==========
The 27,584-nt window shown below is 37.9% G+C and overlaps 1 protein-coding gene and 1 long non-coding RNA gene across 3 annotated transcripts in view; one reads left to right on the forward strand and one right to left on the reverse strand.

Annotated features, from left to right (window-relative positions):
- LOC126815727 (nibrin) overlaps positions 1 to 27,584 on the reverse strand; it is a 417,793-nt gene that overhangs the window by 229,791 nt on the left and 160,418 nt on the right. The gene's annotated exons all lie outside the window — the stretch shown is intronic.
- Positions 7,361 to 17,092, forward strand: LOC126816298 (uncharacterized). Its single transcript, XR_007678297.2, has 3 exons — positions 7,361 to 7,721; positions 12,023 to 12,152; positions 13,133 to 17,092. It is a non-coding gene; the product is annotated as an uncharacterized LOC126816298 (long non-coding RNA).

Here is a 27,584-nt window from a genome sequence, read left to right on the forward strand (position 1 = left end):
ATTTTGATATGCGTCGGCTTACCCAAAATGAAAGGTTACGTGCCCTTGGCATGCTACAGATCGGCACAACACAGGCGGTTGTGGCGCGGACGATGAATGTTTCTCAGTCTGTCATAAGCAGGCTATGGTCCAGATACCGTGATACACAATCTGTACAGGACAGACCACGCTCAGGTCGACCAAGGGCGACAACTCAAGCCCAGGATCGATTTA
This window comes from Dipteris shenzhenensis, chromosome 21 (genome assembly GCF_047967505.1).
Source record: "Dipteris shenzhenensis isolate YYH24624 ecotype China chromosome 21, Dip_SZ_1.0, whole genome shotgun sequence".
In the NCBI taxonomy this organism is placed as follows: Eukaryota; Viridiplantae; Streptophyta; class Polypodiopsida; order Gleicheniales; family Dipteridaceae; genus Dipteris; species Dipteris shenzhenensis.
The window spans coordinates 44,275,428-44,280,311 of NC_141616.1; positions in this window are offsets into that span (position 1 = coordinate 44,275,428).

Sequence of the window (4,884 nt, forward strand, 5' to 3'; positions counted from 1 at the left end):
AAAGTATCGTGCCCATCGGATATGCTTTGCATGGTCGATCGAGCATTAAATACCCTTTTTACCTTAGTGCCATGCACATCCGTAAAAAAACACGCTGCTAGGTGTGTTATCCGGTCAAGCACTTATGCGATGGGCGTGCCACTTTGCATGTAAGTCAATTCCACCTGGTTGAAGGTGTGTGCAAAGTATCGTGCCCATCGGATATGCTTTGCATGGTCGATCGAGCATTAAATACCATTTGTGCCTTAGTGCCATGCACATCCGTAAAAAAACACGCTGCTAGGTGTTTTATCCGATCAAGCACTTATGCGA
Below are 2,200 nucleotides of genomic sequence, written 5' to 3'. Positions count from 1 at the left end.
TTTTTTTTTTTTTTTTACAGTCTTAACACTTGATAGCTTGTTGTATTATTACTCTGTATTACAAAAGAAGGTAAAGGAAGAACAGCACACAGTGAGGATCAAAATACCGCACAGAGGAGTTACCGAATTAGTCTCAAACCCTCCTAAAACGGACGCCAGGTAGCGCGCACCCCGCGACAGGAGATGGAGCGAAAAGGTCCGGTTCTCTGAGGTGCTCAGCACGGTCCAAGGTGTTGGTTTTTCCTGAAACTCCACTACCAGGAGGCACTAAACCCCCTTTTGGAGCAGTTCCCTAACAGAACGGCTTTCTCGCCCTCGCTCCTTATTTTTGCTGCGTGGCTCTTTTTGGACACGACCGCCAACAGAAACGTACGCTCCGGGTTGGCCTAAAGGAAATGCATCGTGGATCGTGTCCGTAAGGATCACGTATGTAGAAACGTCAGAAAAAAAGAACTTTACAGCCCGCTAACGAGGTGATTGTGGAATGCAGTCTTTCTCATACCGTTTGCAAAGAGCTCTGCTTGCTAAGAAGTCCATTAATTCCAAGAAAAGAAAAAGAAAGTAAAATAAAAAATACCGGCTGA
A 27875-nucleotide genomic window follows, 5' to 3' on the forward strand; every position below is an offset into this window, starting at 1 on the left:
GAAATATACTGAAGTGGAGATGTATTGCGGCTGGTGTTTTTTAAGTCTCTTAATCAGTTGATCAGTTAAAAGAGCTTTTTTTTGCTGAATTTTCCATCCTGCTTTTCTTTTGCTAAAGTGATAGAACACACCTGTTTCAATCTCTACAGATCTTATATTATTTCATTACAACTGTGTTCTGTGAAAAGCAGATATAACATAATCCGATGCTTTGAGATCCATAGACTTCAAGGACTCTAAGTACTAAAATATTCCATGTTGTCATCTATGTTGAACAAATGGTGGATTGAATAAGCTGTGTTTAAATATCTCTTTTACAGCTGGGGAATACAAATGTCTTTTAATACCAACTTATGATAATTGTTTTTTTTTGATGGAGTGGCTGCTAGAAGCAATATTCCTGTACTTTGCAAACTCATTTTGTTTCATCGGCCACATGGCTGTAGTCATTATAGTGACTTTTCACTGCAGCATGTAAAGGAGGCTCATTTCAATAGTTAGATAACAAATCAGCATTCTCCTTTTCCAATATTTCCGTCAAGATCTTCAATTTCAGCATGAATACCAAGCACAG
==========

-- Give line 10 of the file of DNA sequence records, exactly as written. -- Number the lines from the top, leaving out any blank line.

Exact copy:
The window spans coordinates 44,275,428-44,280,311 of NC_141616.1; positions in this window are offsets into that span (position 1 = coordinate 44,275,428).